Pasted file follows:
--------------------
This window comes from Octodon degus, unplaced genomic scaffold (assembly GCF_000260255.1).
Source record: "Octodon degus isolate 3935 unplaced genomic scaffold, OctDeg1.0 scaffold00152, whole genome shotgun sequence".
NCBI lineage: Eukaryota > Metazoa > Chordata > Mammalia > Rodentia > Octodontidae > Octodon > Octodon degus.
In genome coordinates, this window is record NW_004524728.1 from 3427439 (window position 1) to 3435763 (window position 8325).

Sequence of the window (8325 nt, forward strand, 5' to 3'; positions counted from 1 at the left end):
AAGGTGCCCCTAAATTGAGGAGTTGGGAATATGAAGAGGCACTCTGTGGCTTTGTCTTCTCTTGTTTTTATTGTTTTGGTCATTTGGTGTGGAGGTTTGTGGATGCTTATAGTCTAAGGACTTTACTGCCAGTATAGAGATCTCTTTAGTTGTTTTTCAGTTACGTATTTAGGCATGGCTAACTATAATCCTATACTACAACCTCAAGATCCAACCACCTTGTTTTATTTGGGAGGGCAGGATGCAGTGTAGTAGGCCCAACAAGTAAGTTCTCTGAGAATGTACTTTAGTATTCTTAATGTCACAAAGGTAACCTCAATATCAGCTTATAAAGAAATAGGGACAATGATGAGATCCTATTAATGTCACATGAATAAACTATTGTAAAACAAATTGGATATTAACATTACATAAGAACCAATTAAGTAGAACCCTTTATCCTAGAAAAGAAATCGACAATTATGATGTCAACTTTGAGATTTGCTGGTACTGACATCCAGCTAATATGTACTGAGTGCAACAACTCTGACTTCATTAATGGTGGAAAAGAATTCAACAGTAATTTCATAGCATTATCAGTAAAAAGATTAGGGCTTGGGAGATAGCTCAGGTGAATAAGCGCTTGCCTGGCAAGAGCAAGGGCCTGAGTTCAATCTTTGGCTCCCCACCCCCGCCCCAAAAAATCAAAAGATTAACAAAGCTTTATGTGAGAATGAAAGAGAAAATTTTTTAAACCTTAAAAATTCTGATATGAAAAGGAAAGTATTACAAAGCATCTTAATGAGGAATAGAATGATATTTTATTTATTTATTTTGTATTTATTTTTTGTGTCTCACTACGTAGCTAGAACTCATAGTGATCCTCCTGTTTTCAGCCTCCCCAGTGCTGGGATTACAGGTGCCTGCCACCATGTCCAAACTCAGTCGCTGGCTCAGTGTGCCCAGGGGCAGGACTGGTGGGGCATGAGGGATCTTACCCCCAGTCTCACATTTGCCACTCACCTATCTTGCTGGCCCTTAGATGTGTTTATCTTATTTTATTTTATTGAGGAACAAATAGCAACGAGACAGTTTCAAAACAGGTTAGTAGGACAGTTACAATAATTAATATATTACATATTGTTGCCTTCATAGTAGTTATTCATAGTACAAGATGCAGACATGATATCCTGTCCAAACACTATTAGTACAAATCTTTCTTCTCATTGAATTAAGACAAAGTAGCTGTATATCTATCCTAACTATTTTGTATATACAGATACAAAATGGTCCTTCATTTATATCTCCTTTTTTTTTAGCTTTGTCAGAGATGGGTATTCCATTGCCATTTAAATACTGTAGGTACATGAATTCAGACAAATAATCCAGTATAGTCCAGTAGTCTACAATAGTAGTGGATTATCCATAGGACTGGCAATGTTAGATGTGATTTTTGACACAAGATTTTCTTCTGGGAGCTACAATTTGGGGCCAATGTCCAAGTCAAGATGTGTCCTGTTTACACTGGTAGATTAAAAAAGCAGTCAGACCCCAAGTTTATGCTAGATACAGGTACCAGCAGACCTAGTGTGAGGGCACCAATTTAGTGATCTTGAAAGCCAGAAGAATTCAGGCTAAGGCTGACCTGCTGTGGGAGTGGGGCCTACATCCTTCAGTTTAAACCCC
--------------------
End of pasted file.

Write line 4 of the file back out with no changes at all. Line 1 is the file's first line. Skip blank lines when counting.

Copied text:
In genome coordinates, this window is record NW_004524728.1 from 3427439 (window position 1) to 3435763 (window position 8325).